After a deck-clearing of sorts before the GOP took over the Senate this year, the number of ambassadors awaiting confirmation has started to pile up again.
When the Senate returns next week from its two-week recess, there will be some 15 career diplomats awaiting action in the Senate Foreign Relations Committee — for ambassadorships to garden spots like South Sudan and Somalia. And we’re told a “lot more” nominees are in the pipeline.
In addition, there were four political ambassadorial nominees left dangling at the end of last year — Charles Adams for Finland, Stafford Haney for Costa Rica, Cassandra Butts for the Bahamas and Azita Raji for Sweden — who are awaiting committee action.
Three other embassies, Luxembourg, Mexico and Norway, are awaiting nominees. Loop Fans will recall that the Norway post, vacant since September 2013, was to be filled by hotelier and bundler George Tsunis, but support for him faded after his disastrous confirmation appearance where he displayed a lack of knowledge about the country.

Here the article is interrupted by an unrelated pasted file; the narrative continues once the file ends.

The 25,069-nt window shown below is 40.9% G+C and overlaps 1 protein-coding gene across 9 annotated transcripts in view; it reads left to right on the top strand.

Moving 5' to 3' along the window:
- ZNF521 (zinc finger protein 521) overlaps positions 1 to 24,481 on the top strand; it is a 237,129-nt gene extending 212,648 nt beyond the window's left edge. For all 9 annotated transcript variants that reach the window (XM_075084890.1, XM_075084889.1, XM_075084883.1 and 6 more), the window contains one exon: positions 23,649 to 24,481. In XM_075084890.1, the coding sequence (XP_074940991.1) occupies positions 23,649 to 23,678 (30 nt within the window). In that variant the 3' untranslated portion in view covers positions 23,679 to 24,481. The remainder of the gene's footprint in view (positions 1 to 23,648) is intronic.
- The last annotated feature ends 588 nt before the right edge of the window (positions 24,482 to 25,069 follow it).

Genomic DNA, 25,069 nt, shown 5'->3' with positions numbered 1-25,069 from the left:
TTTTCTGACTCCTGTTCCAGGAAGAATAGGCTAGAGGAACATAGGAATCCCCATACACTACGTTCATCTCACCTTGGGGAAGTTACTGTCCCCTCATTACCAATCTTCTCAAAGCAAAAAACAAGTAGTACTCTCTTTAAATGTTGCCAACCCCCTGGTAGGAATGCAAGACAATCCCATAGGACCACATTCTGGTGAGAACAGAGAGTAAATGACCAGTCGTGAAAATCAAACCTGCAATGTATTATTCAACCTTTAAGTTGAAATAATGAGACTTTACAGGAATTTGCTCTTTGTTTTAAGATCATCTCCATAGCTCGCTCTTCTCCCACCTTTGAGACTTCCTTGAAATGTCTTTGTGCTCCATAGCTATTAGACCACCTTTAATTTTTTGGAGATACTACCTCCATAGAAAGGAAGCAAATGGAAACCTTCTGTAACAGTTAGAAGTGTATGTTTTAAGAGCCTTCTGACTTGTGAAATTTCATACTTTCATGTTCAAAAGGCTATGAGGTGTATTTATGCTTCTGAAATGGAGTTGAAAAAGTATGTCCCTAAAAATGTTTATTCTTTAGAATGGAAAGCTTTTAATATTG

We’re hearing the White House is eyeing Minnesota lawyer, human rights advocate and, of course, $1 million-plus bundler Samuel D. Heins for the job. Heins founded the Minnesota Advocates for Human Rights, co-founded the state’s Center for Victims of Torture and is on the board of the Minnesota ACLU. (He was spotted at a White House state dinner in 2012 for British Prime Minister David Cameron — the one where George Clooney sat next to Michelle Obama — and at a dinner for French President Francois Hollande last year.)
Heins did not return our calls.
Political ambassador wannabes know that even in the best of times — and these are not the best of times for Democratic nominees — time is running out for them.
A quick tally of data kept by the American Foreign Service Association indicates that in the last two years of the Clinton administration, only about a dozen political types got ambassadorships, and only four got through in the 2000 campaign year. (Though, oddly enough, two of those four were for Barbados and Norway.)
Source: The Washington Post
Published: August 4, 2015